Retail Banking

City of opportunities

by Isabella Lee

Kaven Leung, chief executive officer, Citi Global Wealth Management Asia Pacific
Photo: courtesy of Citi Global Wealth Management Asia Pacific

Private banker provides sophisticated solutions to wealth management

In Hong Kong, a pro-business environment results from the regulatory and legal framework, top-class infrastructure such as telecommunications and transportation, wide use of English, availability of both local and foreign talent, and proximity to many of the world's most vibrant economies, particularly those in Asia.

"The modern comforts and security in this locale are conducive to the wealth management business. They have had a part to play in making Hong Kong a magnet for high net worth individuals to invest their funds in the international financial centre," says Kaven Leung, chief executive officer, Citi Global Wealth Management Asia Pacific.

According to the Merrill Lynch Capgemini Wealth Report 2006, the number of US$ millionaires in Hong Kong grew nearly 15 per cent to reach 77,000 in 2005, making it one of the fastest growing wealth markets in the world. The city links up with Singapore to become the primary hub for Citi Private Bank in the Asia Pacific region, employing more than 1,000 people. The workforce includes more than 600 based in Hong Kong, comprising various personnel with regional and global responsibilities, in addition to the employees solely serving the local private banking market.

"The soaring figure for the rich group in the region, coupled with the rising entrepreneurial qualities of these people, means that they are seeking more sophisticated solutions to wealth management," Mr Leung points out. "They have a tremendous number of needs in managing their wealth: financial planning, trust management, asset allocation, selection of hedge funds and asset managers, and philanthropic management."

Evolving client expectations have created the need for a new professional — private banker, who besides wealth management expertise must also be well-versed in investment and corporate banking skills. "Today our customers want services that can manage both their personal and business wealth, or what we term private investment banking," Mr Leung says.

Human assets

As one of the region's largest and most respected wealth managers, Citi Global Wealth Management Asia Pacific attracts talented people seeking career opportunities. The candidates include those with established track records and expertise in corporate banking, investment banking, asset management, capital markets and other areas in banking and finance.

Despite this, the current demand for wealth management talent exceeds the supply. "This is perhaps the single largest factor constraining the growth of our industry in the region," Mr Leung says. "We can't rest on our laurels. Citi Private Bank has long recognised the fact that in an industry like ours, building a pipeline of talent is critical to our business. Therefore we have our own recruitment and development programme to achieve this."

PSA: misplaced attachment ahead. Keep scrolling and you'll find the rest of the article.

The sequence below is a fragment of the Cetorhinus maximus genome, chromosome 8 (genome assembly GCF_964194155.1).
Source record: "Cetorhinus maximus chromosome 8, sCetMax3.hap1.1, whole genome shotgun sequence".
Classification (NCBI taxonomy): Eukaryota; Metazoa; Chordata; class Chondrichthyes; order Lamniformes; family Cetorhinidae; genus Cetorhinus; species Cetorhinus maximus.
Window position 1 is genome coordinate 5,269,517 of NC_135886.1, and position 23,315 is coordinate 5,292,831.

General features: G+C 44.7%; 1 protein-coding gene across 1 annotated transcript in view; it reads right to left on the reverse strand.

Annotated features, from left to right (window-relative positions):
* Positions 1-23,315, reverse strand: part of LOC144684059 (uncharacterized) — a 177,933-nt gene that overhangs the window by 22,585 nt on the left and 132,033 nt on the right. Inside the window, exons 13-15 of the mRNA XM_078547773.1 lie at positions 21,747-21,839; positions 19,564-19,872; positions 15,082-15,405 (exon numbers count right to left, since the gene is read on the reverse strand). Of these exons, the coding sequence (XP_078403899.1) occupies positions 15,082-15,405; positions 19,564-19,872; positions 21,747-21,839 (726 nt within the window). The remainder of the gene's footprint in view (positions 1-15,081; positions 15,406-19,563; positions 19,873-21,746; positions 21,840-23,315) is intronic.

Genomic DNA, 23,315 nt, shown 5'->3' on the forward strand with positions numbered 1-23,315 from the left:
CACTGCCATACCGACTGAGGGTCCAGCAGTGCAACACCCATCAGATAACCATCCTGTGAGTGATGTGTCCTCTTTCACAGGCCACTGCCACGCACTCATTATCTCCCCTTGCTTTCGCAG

In 2004, the bank initiated the wealth management associate programme, which was unprecedented in the private banking world when it was launched. This remains a proprietary supply channel, and continues to regularly attract the brightest into the rapidly expanding wealth management sector.

To date, five programmes have been completed in both Hong Kong and Singapore. Over 100 participants, most of them with four to six years' working experience, have taken the six-week intensive programme, during which they underwent classroom lessons, e-learning, examinations for professional certifications and on-the-job exposure to the various facets of private banking. Topics included regulatory and compliance policies and procedures, practical lessons in social and business etiquette, relationship management, operations, credit, fraud awareness, products and investments.

These mid-career management trainees, including former lawyers, engineers, civil servants, consultants and journalists, are now serving in various client-facing positions as associate bankers, investment analysts or portfolio analysts. Depending on their performance, maturity and previous work experience, they are expected to remain in their first position for two to five years before moving on to higher ones.

"The industry should invest in its people, in recruitment and in raising professional standards. That's why our recruitment and training programmes are among the most robust in the trade," Mr Leung says. In the last year Citi Private Bank's learning and development team has organised around 150 training modules, workshops and classes, taught by both in-house trainers and external experts. More than 4,000 staff attended these learning activities. "For senior managers, we also provide more targeted and strategic development initiatives, including executive leadership courses in partnership with renowned institutions such as Harvard Business School and Stanford University."

Citi Global Wealth Management Asia Pacific has more than 20 offices across the Asia-Pacific region serving 13 markets: Australia, India, Indonesia, Singapore, Malaysia, Brunei, China, Hong Kong, Taiwan, Korea, Philippines, Thailand and Vietnam. As such it has the largest footprint among wealth managers in the region. This opens up a wealth of professional development opportunities for talent with the right qualifications and experience.


Taken from Career Times 18 May 2007
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